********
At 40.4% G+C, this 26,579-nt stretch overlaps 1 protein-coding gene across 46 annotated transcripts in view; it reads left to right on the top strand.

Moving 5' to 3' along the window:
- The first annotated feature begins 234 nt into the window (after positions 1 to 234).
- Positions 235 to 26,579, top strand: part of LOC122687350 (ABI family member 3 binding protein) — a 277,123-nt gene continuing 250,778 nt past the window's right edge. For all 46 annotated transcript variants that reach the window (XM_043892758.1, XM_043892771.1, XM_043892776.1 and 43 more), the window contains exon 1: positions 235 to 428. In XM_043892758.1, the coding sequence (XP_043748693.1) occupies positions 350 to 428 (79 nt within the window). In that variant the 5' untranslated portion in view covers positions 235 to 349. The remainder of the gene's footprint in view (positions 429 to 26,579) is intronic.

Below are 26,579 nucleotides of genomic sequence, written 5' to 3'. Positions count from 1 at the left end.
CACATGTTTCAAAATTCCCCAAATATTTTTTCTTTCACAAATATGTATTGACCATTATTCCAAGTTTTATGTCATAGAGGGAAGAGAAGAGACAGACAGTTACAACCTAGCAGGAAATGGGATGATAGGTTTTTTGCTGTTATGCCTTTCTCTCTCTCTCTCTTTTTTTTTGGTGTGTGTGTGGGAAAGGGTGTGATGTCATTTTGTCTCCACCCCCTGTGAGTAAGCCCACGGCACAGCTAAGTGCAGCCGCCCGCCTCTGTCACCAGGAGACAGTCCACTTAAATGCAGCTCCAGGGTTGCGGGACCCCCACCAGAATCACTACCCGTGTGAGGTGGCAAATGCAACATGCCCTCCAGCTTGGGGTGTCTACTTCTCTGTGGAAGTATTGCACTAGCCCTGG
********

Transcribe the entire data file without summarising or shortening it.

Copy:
At 40.4% G+C, this 26,579-nt stretch overlaps 1 protein-coding gene across 46 annotated transcripts in view; it reads left to right on the top strand.

Moving 5' to 3' along the window:
- The first annotated feature begins 234 nt into the window (after positions 1 to 234).
- Positions 235 to 26,579, top strand: part of LOC122687350 (ABI family member 3 binding protein) — a 277,123-nt gene continuing 250,778 nt past the window's right edge. For all 46 annotated transcript variants that reach the window (XM_043892758.1, XM_043892771.1, XM_043892776.1 and 43 more), the window contains exon 1: positions 235 to 428. In XM_043892758.1, the coding sequence (XP_043748693.1) occupies positions 350 to 428 (79 nt within the window). In that variant the 5' untranslated portion in view covers positions 235 to 349. The remainder of the gene's footprint in view (positions 429 to 26,579) is intronic.

Below are 26,579 nucleotides of genomic sequence, written 5' to 3'. Positions count from 1 at the left end.
CACATGTTTCAAAATTCCCCAAATATTTTTTCTTTCACAAATATGTATTGACCATTATTCCAAGTTTTATGTCATAGAGGGAAGAGAAGAGACAGACAGTTACAACCTAGCAGGAAATGGGATGATAGGTTTTTTGCTGTTATGCCTTTCTCTCTCTCTCTCTTTTTTTTTGGTGTGTGTGTGGGAAAGGGTGTGATGTCATTTTGTCTCCACCCCCTGTGAGTAAGCCCACGGCACAGCTAAGTGCAGCCGCCCGCCTCTGTCACCAGGAGACAGTCCACTTAAATGCAGCTCCAGGGTTGCGGGACCCCCACCAGAATCACTACCCGTGTGAGGTGGCAAATGCAACATGCCCTCCAGCTTGGGGTGTCTACTTCTCTGTGGAAGTATTGCACTAGCCCTGG